For more than a thousand years the Czech city of Prague has been one of the political and cultural centres of Europe, a thriving community of intellectual thought and creativity. So important is the city centre and its ancient buildings that it’s listed as a World Heritage Site by UNESCO, an honour normally reserved for single structures like the Taj Mahal or natural wonders such as Uluru. The first criteria for such a listing is that the place “represents a masterpiece of human creative genius and cultural significance”, so you could hardly ride around the place on a plastic fantastic 250cc number and be doing the city any justice. Instead the appropriately named Custom Culture Co. has taken a 1974 BMW R90/6 and with their own artistic creativity crafted a classic ride to cruise the cobblestone streets. Just like the incredible pieces of art on display in the city’s National Gallery this CCC’s chef-d’oeuvre has an equally impressive name, Frau Turkisblau!
I once worked at a company that was going through some major restructuring. Turning up to work one morning, we found copies of a book entitled “Who Moved My Cheese?” placed on our desks. A quick thumb through its pages revealed it to be a rather patronising little ditty that had been handed out by management to ‘prepare us for change’. Its intended message was simple; companies (and their employees) that are quicker to accept change stay ahead of the competition. Or, as the book puts it, “The Quicker You Let Go Of Old Cheese, The Sooner You Can Enjoy New Cheese”. All we took out of the experience was that management saw us as rodents. Bastards. But it’s not entirely without merit. Stay doing one thing for too long and you just might find yourself ‘without cheese’. It’s a thought that Spain‘s Macco Motors took to heart after a string of rather nice Triumph builds. The result? Their first ever BMW.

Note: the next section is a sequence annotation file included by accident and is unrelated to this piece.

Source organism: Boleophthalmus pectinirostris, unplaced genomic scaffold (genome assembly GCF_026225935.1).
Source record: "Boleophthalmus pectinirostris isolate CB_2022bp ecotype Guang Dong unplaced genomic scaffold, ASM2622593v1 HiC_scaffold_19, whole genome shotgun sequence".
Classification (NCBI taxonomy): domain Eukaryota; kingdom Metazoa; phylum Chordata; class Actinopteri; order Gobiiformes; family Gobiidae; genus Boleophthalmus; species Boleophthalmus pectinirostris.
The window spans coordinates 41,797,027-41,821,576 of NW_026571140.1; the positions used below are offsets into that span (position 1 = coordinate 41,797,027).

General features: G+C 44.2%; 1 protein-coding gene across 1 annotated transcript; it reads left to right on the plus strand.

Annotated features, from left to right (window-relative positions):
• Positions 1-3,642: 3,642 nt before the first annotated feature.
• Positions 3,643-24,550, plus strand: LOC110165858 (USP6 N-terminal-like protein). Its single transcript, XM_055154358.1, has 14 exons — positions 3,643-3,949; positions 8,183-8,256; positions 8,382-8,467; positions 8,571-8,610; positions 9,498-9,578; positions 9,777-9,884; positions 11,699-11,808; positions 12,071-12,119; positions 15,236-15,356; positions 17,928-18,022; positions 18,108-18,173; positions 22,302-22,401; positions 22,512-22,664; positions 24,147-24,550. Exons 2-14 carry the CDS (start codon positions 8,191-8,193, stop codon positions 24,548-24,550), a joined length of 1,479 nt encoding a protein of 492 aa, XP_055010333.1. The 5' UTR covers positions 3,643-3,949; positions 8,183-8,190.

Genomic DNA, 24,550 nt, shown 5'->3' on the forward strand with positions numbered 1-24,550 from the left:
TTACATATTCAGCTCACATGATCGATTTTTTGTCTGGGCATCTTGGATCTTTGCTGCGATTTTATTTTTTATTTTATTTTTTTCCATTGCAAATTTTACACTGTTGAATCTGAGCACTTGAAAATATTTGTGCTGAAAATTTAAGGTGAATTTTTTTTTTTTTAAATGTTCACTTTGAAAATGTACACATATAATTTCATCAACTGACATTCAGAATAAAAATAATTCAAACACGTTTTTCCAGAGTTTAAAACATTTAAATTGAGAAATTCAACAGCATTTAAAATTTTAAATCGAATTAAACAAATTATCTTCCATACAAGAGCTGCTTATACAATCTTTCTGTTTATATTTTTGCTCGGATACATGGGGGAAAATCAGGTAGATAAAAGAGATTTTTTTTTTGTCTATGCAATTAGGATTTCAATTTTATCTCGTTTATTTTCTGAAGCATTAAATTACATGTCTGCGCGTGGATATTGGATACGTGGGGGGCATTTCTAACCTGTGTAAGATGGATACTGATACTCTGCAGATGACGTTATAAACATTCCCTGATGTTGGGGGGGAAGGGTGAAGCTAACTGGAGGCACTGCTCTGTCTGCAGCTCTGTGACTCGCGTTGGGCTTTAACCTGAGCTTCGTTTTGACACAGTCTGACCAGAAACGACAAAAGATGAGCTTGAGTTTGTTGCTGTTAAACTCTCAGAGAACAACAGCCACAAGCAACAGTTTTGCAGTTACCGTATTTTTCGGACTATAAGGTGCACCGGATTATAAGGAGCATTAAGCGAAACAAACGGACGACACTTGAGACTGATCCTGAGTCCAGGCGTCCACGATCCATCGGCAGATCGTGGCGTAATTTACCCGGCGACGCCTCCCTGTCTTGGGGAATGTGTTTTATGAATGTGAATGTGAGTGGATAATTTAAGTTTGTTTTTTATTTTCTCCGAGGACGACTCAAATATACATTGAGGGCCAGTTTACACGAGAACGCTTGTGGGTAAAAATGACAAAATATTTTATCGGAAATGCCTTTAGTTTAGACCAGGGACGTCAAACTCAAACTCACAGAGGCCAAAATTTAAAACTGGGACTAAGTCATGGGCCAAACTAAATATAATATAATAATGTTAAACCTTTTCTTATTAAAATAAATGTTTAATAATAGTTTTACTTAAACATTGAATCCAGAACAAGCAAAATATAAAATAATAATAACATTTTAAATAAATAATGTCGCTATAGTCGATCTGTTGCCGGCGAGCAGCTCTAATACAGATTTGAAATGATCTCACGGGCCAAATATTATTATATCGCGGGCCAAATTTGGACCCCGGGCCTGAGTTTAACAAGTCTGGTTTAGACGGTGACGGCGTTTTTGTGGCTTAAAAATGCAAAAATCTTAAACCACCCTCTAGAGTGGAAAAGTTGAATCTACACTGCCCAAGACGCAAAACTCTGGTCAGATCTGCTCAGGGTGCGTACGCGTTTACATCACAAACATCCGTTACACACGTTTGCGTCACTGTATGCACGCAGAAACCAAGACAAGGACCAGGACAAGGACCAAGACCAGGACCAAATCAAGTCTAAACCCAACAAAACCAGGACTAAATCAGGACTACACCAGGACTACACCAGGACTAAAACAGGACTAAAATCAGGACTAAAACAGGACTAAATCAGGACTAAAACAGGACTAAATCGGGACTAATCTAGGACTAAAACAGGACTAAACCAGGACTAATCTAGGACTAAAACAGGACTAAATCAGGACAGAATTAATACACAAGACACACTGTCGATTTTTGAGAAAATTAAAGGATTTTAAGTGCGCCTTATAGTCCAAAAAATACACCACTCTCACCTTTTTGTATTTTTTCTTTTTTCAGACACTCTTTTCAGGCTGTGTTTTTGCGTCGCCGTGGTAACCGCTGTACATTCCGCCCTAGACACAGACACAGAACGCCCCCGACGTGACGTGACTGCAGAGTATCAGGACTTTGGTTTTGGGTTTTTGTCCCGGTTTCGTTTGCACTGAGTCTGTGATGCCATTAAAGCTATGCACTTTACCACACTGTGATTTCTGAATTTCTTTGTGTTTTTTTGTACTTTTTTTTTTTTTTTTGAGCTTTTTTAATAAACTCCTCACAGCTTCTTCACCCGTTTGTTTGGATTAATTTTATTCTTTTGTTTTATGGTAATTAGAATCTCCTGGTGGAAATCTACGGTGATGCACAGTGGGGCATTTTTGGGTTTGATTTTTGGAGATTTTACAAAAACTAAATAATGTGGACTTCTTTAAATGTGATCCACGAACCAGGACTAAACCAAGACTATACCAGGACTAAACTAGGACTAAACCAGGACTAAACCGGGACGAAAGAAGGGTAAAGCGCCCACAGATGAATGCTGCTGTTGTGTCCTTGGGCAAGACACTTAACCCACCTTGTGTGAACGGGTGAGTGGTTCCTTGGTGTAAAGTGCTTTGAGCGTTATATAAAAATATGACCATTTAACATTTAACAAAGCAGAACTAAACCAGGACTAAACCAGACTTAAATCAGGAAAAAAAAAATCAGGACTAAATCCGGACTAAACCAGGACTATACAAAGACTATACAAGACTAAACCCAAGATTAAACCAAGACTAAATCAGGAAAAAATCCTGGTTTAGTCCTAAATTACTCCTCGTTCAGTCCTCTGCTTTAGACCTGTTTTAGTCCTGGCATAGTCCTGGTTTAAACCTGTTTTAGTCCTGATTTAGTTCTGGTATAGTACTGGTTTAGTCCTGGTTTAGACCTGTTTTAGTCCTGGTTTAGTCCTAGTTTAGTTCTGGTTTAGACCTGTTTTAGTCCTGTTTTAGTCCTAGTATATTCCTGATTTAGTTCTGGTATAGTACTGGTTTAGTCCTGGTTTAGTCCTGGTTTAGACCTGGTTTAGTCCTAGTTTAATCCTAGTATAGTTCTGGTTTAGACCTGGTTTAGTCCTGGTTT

Alaska is referred to as America’s last frontier and in summer, thousands of motorcyclists flock there to experience the spectacular scenery and the endless miles of winding roads. Although, most of the bikes heading up there are touring, cruising and enduro bikes. It now looks like the café racer scene is starting to take off – one bike at a time. Alaskan local Erik Christensen and his friends have started the Northern Café Racers. “Our café posse is four deep” says Erik. “We are just a few guys with everyday lives, building café bikes in our garages in anticipation of the incredible Alaskan riding season.” This stunning BMW R90/6 isn’t just the first bike we have featured from Alaska, but it might just be the first café racer built in Alaska.
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